Above that is another mesh bag. In it I store my gallon size ziploc used for trash.  During my hikes I pick up trash I find along the trail.  There is only one planet Earth, and trash just uglies the place up.  It’s unfortunate I have to add to my pack weight by picking up the garbage of others…but it is what it is.  While my trash bag is stored in my bear bag at night, it’s nice to have it handy during the day.


Shoulder/Sternum/Hip Straps

I have a pocket that is designed to be used on the sternum strap of my pack….but I’ve actually started carrying it front and center on my hip belt strap.  It’s easier to access the things in it, and it’s not sitting on top of my chest (anyone with breasts will understand).

In it I store a few small objects…

  • Snacks for the day (Food Posts, Part 1 and 3)
  • Tripod for my phone (Gear Post, Part 3)
  • Macro camera lens (Gear Post, Part 3)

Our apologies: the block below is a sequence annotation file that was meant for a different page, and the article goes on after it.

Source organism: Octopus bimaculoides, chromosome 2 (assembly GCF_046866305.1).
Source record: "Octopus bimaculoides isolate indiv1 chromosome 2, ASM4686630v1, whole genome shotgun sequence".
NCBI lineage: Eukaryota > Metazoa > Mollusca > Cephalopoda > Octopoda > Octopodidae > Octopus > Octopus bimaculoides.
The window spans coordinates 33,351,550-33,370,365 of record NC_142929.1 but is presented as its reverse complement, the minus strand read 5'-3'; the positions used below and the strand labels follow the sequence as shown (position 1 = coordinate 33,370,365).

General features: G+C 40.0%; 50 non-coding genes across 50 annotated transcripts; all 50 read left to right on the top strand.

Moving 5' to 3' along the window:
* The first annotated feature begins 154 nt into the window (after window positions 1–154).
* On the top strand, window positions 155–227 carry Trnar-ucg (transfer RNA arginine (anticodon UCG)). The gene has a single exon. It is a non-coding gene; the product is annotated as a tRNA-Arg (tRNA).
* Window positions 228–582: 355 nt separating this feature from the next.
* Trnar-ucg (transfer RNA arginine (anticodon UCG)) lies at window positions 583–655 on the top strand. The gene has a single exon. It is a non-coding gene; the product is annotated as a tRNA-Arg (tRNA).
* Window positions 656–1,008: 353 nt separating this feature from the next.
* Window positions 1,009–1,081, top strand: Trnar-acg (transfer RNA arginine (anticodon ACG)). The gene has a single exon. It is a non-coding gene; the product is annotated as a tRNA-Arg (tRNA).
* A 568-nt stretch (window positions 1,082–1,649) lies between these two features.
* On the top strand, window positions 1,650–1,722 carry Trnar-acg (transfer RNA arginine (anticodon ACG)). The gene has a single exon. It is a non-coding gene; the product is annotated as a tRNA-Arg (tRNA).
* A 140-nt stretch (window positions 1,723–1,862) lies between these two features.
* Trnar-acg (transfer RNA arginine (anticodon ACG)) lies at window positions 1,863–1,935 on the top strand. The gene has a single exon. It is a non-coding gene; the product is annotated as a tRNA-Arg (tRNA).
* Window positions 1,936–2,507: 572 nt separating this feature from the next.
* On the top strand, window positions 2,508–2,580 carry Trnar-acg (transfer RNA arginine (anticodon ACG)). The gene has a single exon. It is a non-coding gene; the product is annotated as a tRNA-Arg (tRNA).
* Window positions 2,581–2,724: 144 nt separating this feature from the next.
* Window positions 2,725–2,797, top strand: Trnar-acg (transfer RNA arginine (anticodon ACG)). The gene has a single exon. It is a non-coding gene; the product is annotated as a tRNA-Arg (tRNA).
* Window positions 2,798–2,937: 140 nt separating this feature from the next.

• Head Net and Bug Spray – if needed (Gear Post, Part 4)
  • Ibuprofen – if needed (Gear Post, Part 4)


On my left strap I keep my primary bottle of water.  (Gear Post, Part 1)

The water bottle holder I use is from Justins UL on Etsy.  (one liter size)


On my right strap I hang two objects.

  1. My satellite emergency tracker/communication device (Gear Post, Part 3)
  2. My knife (Gear Post, Part 4)

The knife is usually worn by folks on a cord around their neck, but it honestly bugs the crap of out me there.  Besides the cord being uncomfortable on the back of my neck, the knife bounces around while walking.  You can tuck it down your shirt, or behind your sternum strap, but that makes it unavailable in case of emergency.  So hubby helped me figure out a way to attach it to my strap with a carabiner (so I can remove it from my pack and take it inside my tent or carry it to the latrine with me….if I feel the need)


My sit pad is strapped to the front bottom of my pack.  (Gear Post, Part 4)

Having it there makes it handy, but it also keeps my pack upright while I’m loading and unloading it.


(not pictured)  My hiking pants have a pocket on each thigh.  One side is where I store my phone and the other is where I keep my map(s).  I have a Buff and sunglasses on my head, and a Road ID bracelet on my wrist.  (Gear Posts, Part 3 – phone/case, Part 4 – map, Part 5 – buff/sunglasses)